In 2011, I gave the newly opened restaurant Wood & Vine a stellar review. The talented Executive chef Gavin Mills was very creative in the small kitchen (I’ve been told it might be the smallest restaurant kitchen in LA). Originally it was built as a gathering space for friends and neighboring locals to come enjoy the elegant 140-seat cocktail bar and restaurant serving farm to table share plates.
It’s located at Hollywood and Vine in the historic 1920s brick Taft building, that once housed the majority of radio and motion-picture businesses until the 1960s. The 4,000-square-feet of indoor/outdoor space, became very appealing to Pantages theater patrons due to its close proximity and chef Mills pleasing menu with dishes served in a timely manner.
Mills left to go work at Tavern in Brentwood and Executive Chef Marc Johnson from La Cañada-Flintridge, took over. After a few years at Wood & Vine, he left to lead the kitchen at Tipple & Brine in Sherman Oaks.
While Johnson was gone, some friends dined at Wood & Vine and complained to me about the food and service. They told me they would never go back again, unless some changes were made.
Happily, Executive Chef Marc Johnson is back at Wood & Vine. While attending a preview dinner last week (for tonight’s Sunset & Dine food festival showcasing some of Hollywood’s newer and established restaurants), I was introduced to the General Manager of the restaurant, Wally. He shared with us that the staff is gearing up for the opening night of two big Broadway shows: Book of Mormon and later Hamilton at the Pantages. “We make sure the dishes come out of the kitchen quickly,” Wally said. “When Pantages patrons told us they were seeing the recent hit, Beautiful, we fed them in less than one hour.”
Sitting at the center communal table on the redwood-decked patio, near wood shingle walls, among pepper trees, and a fire pit blazing in the summer night air, we sipped glasses of rose’ and a craft watermelon mezcal cocktail.
The atmosphere has a bit of a Brooklyn vibe with views of surrounding office buildings, the W hotel, and the charcoal colored night sky.
The restaurant was designed by Kenneth Brown, finding inspiration from Old Hollywood, with touches
of vintage wood, furniture, and exposed brick. Johnson was not in the kitchen, that night I dined, however the sous chef Natalie Soward took over and sent a bowl of potato chips intensified with truffle oil and sea salt to our table. They were so addicting, that I made a conscious effort to only eat 5 chips, otherwise I would have enjoyed the entire bowl within minutes. You have been warned.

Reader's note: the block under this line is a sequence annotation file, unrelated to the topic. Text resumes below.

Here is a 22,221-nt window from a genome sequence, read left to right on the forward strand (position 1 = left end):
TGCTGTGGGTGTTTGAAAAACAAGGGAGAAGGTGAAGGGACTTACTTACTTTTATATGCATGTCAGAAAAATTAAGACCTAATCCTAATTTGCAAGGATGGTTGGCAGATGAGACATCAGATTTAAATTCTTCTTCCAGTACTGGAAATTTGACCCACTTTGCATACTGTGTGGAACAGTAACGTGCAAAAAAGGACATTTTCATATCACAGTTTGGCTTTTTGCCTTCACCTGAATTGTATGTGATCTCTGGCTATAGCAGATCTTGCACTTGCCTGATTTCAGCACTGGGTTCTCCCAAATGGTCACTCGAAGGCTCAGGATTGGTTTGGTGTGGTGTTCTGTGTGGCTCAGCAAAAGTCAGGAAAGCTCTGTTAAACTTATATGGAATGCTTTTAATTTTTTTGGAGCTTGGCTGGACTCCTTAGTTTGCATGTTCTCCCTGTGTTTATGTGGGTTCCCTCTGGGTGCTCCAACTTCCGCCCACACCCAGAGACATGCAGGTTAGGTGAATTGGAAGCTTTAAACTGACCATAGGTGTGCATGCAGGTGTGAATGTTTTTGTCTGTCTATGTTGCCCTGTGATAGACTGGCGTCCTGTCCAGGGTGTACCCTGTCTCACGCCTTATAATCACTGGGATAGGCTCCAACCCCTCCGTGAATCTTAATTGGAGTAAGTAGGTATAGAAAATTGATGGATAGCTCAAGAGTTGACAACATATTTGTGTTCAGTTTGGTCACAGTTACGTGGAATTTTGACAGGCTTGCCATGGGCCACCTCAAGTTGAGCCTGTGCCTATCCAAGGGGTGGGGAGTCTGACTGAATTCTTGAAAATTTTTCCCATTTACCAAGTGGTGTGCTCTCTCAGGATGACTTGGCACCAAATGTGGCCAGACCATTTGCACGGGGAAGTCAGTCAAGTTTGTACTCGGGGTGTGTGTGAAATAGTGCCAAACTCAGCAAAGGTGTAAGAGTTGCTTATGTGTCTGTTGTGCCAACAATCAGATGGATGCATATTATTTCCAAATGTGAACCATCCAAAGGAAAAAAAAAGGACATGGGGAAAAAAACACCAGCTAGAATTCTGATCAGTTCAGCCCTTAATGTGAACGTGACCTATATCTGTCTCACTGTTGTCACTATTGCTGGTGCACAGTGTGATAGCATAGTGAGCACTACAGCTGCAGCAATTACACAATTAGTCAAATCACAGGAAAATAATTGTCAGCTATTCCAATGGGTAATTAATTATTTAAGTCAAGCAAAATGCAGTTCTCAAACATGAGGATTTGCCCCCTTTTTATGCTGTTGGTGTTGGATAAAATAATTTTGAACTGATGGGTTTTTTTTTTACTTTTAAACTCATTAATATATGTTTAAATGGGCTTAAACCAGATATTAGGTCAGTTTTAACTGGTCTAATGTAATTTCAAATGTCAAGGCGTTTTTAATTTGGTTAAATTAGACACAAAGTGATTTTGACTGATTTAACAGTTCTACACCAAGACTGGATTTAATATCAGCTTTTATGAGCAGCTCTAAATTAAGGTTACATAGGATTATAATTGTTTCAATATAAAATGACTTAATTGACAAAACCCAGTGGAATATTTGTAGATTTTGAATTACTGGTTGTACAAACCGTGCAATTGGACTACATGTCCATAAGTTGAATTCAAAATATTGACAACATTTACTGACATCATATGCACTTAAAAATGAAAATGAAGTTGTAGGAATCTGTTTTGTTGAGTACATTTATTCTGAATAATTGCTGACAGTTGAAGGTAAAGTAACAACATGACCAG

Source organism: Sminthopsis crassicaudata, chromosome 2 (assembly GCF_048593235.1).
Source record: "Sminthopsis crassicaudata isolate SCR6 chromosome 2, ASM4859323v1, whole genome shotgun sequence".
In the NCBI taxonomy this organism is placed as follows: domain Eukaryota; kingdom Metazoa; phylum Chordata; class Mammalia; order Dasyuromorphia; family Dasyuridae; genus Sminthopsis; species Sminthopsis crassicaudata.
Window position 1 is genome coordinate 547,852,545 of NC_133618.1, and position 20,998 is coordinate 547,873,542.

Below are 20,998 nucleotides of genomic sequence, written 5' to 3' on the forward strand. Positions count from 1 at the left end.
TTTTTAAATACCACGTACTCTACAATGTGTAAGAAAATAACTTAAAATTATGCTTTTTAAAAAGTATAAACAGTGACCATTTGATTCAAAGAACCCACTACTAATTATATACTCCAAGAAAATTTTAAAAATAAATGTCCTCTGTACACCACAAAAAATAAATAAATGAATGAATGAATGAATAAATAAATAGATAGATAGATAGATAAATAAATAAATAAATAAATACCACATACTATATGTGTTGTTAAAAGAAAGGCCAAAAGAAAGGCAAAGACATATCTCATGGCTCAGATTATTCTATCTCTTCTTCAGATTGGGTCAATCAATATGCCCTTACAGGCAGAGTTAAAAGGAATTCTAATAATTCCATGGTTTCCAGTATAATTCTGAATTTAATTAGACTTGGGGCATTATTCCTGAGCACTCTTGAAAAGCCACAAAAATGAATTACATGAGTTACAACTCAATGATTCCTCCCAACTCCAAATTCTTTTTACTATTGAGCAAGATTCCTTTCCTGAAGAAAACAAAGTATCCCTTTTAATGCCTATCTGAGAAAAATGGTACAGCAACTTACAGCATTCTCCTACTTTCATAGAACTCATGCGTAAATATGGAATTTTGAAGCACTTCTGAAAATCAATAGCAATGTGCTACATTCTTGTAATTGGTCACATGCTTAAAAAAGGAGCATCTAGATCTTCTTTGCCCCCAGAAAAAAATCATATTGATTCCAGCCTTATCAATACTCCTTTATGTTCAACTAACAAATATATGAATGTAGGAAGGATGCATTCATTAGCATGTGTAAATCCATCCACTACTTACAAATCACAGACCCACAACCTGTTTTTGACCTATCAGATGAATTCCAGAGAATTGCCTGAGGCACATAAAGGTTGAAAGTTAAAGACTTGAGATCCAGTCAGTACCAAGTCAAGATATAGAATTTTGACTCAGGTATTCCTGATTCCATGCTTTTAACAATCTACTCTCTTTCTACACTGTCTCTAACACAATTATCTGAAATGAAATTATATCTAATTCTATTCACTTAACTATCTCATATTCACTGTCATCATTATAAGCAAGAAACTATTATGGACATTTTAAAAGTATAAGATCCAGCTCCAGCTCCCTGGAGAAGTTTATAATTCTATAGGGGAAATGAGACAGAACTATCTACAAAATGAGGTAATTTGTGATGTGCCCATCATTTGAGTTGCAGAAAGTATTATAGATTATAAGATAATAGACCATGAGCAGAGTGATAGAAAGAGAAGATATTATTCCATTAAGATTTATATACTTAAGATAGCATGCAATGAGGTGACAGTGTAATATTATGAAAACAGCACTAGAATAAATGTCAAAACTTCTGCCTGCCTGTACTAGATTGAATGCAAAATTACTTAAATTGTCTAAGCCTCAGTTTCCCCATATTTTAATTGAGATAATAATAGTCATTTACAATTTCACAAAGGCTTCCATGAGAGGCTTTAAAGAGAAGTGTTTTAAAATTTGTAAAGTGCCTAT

When chef Mills ran the kitchen, he introduced fried chicken and waffles with a maple roasted squash syrup. It was a huge hit and one of the most requested dishes, even with Roscoe’s Chicken and Waffles only two blocks away. Chef Johnson upgraded the sage infused buttermilk waffles with a little flash fried sage leaves on the crispy fried chicken. Pouring a little of the pure, high-grade Vermont maple syrup offers a sweetness to the savory protein and starch component.
Wally told us that guest sitting on the patio, enjoy watching nightly movies projected on the large blank wall of the W Hotel Residence (there are no windows). Their favorite movie request is Sixteen Candles with Molly Ringwald. “It’s the most photographed Instagram post,” Wally said.
We all raved about the summer watermelon and tomato salad. Rainbow colors of green, yellow, orange and vibrant reds are served with watercress, cucumber slices and some pickled watermelon rind. On top is a sprinkling of blue cheese chunks and a light blue cheese dressing.
The menu emphasizes that meats served are from humanely raised animals, grass-fed and sustainable ranches and farms. Their suppliers include Mary’s poultry; Rocky’s chicken; Niman Ranch pork and Sunfed Ranch California grass-fed beef.
There are multiple gluten free plates that include a hamachi crudo with strawberries, hearts of palm, red onion, aji amarillo and Thai basil. My favorite dish was the slowly braised short ribs, served in a bowl of corn pudding, cabbage, cherries, chilies and light jus. It was fabulous.
The original menu offered a butterscotch pot de crème with a caramel ice cream and black molten sea salt. Currently the chefs substitute in bourbon ice cream and a sprinkling of sweet thyme crumble on top of the heightened custard-like dessert.
Come back to a fun neighborhood gathering spot for your next pre or post-theater cocktail, relaxed dinner or late-night dining adventure.
The restaurant is closed on Mondays. It opens at 5 p.m. on Tuesday through Friday. On Saturday and Sunday it opens at 4 p.m. $$ Valet parking available next door at the W Hotel (Argyle entrance); $10 for first 2 hours. $15 thereafter. Street parking and surface lots also nearby. 6280 Hollywood Blvd. (323)334-3360.
This article was featured in the September 1, 2016 issue of the Beverly Press and Park LaBrea News.